I would feel like I had died and gone to heaven if every member in my ward and stake openly and sincerely invited everyone they knew to sit with us as we worship in Sacrament Meeting simply because they love them and want to share our worship with them - no other strings attached.
I would love to see our chapels packed to overflowing during Sacrament Meeting, even if many of the attendees left the building and didn't stay for the other two hours - because they weren't interested in the instruction that occurs in those meetings.
I would love to sit with a gay friend and his partner and their daughter, to smell cigarette smoke residue in the pew behind me, to wave to the girl in the tank top in the back, to see what tattoo or earring the man in front of me had added the previous week, to be surrounded by every shade of skin imaginable, etc - even if I had to wish them a blessed week after Sacrament Meeting ended, and even if I had no realistic hope in them ever being baptized and joining the Church.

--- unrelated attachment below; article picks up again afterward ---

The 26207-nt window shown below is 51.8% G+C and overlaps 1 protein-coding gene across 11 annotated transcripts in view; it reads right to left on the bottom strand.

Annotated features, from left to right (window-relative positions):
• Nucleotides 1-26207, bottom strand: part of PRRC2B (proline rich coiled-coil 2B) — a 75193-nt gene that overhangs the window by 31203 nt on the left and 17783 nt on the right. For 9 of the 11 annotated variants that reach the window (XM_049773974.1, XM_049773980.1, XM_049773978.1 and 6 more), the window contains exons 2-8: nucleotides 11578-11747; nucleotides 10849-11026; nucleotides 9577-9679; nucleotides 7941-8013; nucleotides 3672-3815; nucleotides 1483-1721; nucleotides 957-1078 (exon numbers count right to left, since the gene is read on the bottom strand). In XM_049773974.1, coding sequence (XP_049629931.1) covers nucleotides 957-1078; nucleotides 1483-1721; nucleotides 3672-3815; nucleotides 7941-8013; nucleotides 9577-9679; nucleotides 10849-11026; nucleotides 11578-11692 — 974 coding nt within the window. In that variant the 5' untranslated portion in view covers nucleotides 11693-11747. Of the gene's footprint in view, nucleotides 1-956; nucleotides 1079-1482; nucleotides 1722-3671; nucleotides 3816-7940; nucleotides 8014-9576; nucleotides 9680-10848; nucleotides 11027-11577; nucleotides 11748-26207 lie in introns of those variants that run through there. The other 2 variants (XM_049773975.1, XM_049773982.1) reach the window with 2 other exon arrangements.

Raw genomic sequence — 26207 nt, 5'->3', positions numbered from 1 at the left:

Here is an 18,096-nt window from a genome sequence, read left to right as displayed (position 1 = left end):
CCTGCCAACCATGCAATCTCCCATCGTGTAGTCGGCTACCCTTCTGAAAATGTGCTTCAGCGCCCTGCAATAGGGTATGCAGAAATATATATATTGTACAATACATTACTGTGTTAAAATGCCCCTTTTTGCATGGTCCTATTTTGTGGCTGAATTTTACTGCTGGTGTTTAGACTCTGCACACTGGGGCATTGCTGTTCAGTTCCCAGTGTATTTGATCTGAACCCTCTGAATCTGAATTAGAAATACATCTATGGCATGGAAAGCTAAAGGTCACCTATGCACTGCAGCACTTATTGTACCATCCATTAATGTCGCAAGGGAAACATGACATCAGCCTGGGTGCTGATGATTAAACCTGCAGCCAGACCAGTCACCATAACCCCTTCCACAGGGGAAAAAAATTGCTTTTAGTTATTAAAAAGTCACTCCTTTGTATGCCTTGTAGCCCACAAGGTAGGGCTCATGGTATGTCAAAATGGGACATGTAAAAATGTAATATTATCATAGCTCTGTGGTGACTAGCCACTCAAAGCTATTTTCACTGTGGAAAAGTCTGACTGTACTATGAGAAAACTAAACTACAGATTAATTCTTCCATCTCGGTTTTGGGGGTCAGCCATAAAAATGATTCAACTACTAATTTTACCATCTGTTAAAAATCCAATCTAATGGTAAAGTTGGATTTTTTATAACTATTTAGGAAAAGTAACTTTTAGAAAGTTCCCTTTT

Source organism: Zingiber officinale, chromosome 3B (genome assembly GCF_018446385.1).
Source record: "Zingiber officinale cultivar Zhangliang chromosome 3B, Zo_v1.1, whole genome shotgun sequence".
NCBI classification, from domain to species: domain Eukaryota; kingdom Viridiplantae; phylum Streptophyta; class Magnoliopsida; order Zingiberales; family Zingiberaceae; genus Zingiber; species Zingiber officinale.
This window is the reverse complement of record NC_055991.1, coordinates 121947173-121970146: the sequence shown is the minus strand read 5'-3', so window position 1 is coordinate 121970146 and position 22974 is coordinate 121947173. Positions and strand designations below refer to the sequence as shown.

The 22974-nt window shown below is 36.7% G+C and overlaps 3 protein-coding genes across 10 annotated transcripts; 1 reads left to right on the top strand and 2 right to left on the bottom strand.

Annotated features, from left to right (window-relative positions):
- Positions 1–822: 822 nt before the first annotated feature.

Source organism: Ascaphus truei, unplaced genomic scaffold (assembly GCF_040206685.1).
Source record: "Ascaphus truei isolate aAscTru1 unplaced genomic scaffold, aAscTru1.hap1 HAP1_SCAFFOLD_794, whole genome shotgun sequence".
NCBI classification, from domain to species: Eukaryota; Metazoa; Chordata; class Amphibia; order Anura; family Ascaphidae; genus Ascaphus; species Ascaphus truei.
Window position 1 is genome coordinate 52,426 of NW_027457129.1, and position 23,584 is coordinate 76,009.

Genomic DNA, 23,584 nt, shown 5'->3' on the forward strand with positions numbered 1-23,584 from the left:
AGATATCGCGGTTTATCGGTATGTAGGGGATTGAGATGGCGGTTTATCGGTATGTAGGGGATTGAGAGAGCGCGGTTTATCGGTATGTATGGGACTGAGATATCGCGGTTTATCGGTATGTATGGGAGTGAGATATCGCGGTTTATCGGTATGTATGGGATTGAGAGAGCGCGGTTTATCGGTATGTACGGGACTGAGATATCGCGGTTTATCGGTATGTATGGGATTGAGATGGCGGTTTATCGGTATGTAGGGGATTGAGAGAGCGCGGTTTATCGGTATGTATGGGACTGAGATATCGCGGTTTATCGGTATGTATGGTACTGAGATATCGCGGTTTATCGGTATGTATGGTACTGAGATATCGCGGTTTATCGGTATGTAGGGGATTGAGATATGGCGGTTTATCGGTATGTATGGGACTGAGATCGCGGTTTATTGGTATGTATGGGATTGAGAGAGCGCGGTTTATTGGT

In all seriousness, I believe that if we lived the true heart of the Gospel better, these friends would be among us - especially if our efforts to share the spirit of our worship were not tied to "conversion" but were focused more on simple friendship and fellowship - on the joy and spirit and peace of our worship. I think many would accept the occasional talk about the Law of Chastity or the Word of Wisdom or Modesty in Dress, if it wasn't directed in a judgmental way at them and their lifestyle - if they knew our standards didn't change our love for them. (I realize many would not accept it, but I believe many would.)
I have no problem telling the missionaries to stay away from a friend who comes to church with me, if that is what that friend wants. What matters to me is that my friend is there with me.
Of course, I want that friend to accept the Gospel, be baptized and receive the blessings of the Gospel that enrich my life - but that's not a condition of my invitation to worship with me. I wish with all my heart that we could open our arms and embrace anyone who walked through our chapel doors, sincerely and lovingly and unconditionally - and that we brought more diverse people with us through those doors. I don't think we have to compromise our doctrinal standards to do so, but we certainly have to experience a collective mighty change of heart.